Could oil fuel the next financial crisis?
The U.S. energy sector is caught in one of the worst downturns in the past several decades. The last time an entire sector of the economy got hit as hard was in 2008, when the crash of the housing market crushed the financial industry. Back then, it was hoped that the downturn would be contained within the housing sector, but as it turned out, escalating credit losses caused contagion. Similarly, while economists initially believed that this downturn in commodity prices could be contained to the energy sector, that is also proving to be untrue. The U.S. financial sector is heavily exposed to the energy industry through loans and other investments. As a result, the huge decline in oil and gas prices over the past two years is not just hurting the nation’s energy companies. It is spreading to the financial sector as well.
Over the past several months, a number of major U.S. financial institutions including JP Morgan Chase (NYSE: JPM) and Wells Fargo (NYSE: WFC) warned investors that their exposure to deteriorating energy loans is significant, and losses are set to grow from here. This begs the question whether the commodity crash could spread to the financial sector, and it also adds fuel to the argument that the U.S. economy should become less reliant on oil and gas, and perhaps devote greater resources to the renewable industry.
Oil and gas exposure is a major concern
The recent rally in oil prices to $50 per barrel could lure investors into thinking the worst is behind the oil patch. Coming off the February low of $27 per barrel, this is indeed a huge relief for the energy sector. But make no mistake, the pain of low oil prices is not over, because not only are most Wall Street banks heavily exposed to oil and gas loans, but also a disturbingly high percentage of their energy loans are comprised of junk paper -- loans made to companies considered below investment-grade. These are often highly indebted companies, typically in distressed financial condition.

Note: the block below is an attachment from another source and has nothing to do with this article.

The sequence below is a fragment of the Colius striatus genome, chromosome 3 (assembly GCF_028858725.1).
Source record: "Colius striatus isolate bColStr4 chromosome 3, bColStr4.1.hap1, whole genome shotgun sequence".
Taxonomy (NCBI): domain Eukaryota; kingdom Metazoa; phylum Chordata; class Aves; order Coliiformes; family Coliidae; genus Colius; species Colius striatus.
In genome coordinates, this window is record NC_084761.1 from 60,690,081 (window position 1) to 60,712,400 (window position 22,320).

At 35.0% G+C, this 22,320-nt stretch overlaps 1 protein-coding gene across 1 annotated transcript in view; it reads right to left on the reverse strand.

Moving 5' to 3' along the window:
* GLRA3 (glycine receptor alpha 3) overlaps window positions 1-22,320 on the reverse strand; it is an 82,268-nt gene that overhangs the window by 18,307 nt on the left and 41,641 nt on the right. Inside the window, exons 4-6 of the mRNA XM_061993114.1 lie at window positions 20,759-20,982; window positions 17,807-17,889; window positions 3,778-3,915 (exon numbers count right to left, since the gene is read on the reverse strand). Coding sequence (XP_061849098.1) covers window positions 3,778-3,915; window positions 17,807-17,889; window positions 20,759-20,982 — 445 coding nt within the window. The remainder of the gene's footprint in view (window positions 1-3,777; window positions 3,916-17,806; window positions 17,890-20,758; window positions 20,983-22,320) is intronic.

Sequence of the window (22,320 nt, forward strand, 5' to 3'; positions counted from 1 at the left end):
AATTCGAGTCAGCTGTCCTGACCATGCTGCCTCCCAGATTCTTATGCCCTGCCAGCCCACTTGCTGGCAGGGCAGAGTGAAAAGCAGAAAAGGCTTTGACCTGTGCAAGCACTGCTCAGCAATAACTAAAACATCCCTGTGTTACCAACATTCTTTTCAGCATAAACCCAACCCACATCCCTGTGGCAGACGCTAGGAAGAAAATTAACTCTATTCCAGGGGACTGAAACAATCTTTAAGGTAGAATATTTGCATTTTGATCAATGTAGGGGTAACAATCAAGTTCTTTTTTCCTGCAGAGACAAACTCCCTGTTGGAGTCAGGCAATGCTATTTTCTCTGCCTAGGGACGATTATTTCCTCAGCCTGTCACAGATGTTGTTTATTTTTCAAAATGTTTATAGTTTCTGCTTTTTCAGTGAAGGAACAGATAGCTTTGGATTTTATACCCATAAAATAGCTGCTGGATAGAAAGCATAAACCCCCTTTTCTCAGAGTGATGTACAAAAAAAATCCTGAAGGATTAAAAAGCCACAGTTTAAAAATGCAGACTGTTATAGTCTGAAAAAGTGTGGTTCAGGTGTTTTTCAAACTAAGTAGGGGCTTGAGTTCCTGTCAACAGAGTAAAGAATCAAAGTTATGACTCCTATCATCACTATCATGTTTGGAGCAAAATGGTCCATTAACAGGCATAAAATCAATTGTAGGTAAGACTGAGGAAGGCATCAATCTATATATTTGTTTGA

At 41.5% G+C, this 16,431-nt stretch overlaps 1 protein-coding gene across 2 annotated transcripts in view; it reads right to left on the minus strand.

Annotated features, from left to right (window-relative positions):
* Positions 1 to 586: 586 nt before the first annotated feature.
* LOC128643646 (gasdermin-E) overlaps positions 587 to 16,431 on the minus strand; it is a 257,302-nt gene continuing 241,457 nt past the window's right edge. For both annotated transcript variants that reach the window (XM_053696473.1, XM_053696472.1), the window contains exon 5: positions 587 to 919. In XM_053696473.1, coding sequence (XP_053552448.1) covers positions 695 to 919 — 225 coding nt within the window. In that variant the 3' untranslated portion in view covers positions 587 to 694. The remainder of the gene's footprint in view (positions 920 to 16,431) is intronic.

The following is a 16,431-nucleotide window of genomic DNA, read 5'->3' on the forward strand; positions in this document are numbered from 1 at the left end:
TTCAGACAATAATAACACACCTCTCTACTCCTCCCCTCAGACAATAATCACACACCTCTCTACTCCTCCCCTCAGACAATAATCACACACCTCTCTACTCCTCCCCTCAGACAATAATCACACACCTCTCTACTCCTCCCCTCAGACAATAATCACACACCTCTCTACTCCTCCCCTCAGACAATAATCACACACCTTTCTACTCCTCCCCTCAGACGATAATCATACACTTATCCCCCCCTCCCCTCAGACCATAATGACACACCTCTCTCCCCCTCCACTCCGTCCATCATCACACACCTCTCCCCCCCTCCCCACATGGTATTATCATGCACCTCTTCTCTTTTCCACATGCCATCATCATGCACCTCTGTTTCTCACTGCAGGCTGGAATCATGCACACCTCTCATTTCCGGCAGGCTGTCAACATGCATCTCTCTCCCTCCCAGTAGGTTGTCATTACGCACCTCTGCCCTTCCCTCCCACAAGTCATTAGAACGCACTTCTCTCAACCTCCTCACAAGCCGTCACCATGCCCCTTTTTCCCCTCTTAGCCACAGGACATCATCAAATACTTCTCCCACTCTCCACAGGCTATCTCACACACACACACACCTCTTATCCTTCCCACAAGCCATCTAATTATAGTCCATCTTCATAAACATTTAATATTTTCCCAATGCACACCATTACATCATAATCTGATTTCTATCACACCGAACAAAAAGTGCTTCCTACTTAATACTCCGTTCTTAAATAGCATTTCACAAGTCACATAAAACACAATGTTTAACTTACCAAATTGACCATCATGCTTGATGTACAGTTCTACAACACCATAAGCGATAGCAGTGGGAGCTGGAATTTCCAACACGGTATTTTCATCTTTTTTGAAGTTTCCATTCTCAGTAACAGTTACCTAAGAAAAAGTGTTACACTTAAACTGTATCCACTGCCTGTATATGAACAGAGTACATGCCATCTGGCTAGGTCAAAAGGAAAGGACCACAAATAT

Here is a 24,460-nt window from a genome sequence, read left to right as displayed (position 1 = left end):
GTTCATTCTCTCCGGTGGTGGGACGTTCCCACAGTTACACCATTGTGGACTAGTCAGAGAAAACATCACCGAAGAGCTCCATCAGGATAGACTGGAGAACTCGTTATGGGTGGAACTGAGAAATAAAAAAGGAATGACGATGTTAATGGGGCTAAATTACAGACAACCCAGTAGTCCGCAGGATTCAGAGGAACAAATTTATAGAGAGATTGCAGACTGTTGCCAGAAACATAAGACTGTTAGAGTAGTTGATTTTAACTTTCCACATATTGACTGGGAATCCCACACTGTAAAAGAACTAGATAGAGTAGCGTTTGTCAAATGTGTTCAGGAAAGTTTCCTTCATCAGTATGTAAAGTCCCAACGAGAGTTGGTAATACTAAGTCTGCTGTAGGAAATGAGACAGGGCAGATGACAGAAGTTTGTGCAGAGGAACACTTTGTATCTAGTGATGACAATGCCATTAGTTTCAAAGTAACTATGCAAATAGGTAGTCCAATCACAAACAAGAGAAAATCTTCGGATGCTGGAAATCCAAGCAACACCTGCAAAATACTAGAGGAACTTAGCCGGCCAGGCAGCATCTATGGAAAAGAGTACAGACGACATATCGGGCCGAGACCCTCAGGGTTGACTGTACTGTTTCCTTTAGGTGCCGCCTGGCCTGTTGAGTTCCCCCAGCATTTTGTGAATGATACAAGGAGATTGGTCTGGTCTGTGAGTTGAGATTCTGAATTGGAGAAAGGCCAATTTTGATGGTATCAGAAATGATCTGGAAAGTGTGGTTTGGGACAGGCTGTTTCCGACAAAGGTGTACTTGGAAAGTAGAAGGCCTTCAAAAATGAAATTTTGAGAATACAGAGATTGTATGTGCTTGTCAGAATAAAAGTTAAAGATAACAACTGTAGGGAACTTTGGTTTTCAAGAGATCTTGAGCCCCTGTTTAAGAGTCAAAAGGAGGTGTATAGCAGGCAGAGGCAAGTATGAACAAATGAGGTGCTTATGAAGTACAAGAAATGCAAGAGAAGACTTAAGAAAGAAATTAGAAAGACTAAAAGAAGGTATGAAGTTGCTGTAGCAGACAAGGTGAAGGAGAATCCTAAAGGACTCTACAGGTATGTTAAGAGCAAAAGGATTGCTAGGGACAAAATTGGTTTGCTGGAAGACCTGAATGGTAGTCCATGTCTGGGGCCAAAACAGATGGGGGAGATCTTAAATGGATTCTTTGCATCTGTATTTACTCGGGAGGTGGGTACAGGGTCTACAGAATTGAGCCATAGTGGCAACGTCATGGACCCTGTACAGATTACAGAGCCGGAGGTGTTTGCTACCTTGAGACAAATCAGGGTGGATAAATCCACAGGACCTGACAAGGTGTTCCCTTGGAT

At its May 24 Investor Day presentation, Wells Fargo Chief Financial Officer John Shrewsberry warned investors that energy related losses are building. In a statement, he said, “We built our reserve in the first quarter,” alluding to the amount of money the bank would have to set aside to cover losses in its energy fixed income portfolio. He added that going forward, further reserves may be set aside to offset additional losses.
Wells Fargo’s energy exposure is more than $17 billion. Much of that is dedicated to the energy companies that are most highly reliant on the price of the commodity—in areas such as oil field services. Making matters worse, more than 90 percent of Wells Fargo’s energy loans are concentrated in noninvestment grade debt. This is one of the main reasons why Wells Fargo’s stock price has declined 9 percent so far in 2016.